Sunday, August 15, 2010
Go the girls in graphics!
With the internet so full of moving pictures it’s good that the web also hosts an older form of visual entertainment – comics and cartoons. They may be dominated by boy power (zap! kablooey! aaargh!) but cool trends are arising that are just as much for girls as for guys.
Back when Superman ruled there were female figures too, such as Wonder Woman — “beautiful as Aphrodite, wise as Athena, stronger than Hercules, and swifter than Mercury”. So far, so Grecian.
We’ve moved on. Check out http://sarahzero.com for an online graphic novel that is updated every few days. Its creator works “without elves, fairies or wizards, without pirates, ninjas or zombies, without monkeys, penguins or dinosaurs, without sad girls, cat girls or robot girls”.
A Toronto designer simply named Stef draws Sarah Zero, who is a feisty redhead “struggling to find love and validation on the internet”.
Graphic novels and comics both tell stories via sequential art, but paper comics are shorter, usually less than 30 pages, while graphic novels can go on for 600 pages – or be online for years. At www.girlgenius.org there’s a story staring another feisty heroine, Agatha Clay, that’s been running since 2002.
Its creators, Phil and Kaja Foglio, recommend it for teens and up, pointing out that it contains “lots of running around in Victorian underwear, occasional innuendo, a certain amount of violence and the occasional ‘damn!’"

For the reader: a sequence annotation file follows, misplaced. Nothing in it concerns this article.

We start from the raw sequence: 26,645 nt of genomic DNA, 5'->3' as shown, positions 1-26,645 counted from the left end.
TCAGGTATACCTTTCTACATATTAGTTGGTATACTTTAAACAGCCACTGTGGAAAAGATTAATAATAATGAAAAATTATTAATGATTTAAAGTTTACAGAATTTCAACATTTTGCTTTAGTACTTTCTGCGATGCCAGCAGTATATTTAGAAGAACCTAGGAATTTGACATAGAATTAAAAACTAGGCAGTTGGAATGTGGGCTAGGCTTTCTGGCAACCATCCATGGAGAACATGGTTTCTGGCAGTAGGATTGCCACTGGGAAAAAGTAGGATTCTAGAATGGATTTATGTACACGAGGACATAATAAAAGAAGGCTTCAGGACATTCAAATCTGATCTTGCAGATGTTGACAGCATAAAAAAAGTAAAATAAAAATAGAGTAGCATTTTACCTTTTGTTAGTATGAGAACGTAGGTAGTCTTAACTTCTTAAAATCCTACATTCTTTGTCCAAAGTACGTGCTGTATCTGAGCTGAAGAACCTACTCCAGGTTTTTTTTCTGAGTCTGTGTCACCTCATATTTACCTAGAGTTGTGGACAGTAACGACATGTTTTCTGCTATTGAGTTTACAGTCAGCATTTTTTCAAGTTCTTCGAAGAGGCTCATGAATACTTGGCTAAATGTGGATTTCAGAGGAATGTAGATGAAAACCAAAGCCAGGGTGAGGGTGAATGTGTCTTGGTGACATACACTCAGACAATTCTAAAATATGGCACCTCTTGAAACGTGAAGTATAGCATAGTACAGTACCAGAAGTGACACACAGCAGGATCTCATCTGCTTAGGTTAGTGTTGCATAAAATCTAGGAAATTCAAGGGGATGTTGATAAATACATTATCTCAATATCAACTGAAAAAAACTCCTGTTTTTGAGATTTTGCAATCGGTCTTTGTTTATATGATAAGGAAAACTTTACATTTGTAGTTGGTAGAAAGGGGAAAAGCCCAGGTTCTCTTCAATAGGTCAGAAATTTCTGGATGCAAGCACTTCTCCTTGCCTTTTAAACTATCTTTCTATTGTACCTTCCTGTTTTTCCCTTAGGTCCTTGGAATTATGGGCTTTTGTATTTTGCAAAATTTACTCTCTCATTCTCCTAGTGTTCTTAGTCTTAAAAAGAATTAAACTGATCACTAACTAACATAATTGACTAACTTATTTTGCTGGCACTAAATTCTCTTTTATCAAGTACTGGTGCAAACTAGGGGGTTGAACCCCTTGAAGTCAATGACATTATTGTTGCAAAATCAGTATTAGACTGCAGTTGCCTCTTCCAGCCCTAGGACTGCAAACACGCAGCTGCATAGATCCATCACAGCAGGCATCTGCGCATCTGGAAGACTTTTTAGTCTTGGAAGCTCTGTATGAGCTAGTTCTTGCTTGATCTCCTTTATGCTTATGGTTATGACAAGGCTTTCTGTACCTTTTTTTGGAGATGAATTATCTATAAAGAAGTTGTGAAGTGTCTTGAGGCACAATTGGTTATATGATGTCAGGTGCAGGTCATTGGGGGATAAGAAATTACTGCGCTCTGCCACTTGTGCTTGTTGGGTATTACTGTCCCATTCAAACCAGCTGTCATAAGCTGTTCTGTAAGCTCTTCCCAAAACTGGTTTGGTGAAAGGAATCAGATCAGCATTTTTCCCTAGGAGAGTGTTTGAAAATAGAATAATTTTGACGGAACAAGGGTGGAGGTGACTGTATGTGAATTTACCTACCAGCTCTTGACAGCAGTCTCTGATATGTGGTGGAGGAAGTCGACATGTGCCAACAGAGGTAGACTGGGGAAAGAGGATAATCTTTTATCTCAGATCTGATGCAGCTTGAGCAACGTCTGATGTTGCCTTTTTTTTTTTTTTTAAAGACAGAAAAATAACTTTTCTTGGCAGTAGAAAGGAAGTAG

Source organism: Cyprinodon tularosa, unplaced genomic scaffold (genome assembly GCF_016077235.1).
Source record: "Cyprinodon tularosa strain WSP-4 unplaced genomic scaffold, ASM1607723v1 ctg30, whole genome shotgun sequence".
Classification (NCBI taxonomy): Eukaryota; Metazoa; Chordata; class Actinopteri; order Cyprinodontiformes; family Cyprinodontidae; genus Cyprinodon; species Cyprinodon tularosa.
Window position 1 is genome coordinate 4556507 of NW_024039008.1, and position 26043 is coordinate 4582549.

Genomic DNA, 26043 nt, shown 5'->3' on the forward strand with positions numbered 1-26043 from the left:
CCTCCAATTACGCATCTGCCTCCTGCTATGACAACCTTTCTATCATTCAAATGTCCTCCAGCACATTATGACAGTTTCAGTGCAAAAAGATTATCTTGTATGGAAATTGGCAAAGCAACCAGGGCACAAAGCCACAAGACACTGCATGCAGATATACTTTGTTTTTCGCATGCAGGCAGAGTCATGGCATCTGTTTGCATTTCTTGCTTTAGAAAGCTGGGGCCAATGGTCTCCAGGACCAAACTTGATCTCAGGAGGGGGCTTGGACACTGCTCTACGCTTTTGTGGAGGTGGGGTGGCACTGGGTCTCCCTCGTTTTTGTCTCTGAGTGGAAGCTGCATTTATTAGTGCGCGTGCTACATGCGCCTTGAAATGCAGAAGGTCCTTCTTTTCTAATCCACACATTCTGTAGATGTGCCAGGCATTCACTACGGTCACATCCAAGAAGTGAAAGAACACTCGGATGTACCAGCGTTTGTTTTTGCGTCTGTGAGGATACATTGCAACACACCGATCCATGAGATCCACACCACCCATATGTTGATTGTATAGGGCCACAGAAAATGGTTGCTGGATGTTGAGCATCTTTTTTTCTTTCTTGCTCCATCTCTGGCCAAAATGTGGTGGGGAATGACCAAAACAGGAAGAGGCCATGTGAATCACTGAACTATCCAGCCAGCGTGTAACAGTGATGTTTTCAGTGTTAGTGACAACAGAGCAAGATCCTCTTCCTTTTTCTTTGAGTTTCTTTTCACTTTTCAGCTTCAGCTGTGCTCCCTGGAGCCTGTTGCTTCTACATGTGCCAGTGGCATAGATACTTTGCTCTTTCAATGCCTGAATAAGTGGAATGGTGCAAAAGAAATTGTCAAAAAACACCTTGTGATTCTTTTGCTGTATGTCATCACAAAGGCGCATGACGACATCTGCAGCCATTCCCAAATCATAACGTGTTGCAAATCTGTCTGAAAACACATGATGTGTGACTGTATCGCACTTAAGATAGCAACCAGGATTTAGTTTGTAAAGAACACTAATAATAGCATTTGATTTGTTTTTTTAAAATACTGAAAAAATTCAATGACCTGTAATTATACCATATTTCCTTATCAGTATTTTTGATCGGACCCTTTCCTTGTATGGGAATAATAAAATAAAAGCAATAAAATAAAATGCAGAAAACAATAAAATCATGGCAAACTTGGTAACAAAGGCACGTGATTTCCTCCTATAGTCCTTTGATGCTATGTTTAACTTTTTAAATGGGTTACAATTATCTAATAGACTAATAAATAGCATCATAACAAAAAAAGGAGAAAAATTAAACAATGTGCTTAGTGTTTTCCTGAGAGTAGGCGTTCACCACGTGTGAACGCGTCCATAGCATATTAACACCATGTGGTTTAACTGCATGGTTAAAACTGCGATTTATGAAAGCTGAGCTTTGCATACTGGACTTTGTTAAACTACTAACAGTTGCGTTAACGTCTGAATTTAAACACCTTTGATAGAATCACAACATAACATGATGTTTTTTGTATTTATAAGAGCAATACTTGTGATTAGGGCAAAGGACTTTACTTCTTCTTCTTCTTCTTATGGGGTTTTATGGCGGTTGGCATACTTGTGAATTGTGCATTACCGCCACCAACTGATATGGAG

Canadian cartoonist Kate Beaton has a brilliant little site at www.harkavagrant.com, chock full of comic strips that poke subversive fun at figures as famous as Jane Austen, the Wright Brothers and the Kennedys.
At www.lillicarre.com artist Lilli Carré has a quirky page full of sparse black-pen drawings that shift and vibrate, along with pages from her books to browse and enjoy.
If all of this makes you think that here’s a field in which you, too, can play, here’s a really useful blog, http://dw-wp.com, where the ‘dw-wp’ is short for Drawing Words and Writing Pictures. It’s been set up by cartoonist Jessica Abel to help others learn cartooning skills and get published. Don’t think you have to be a great artist. Some of these sites reveal that it is the possession of a sharp wit, not ace drawing ability, that makes for the most engaging comics and cartoons.
* This text is from my 'Webmistress' column in Next magazine, September issue, published Aug 16. Check out the mag's Facebook page too, at Next Magazine NZ.< .
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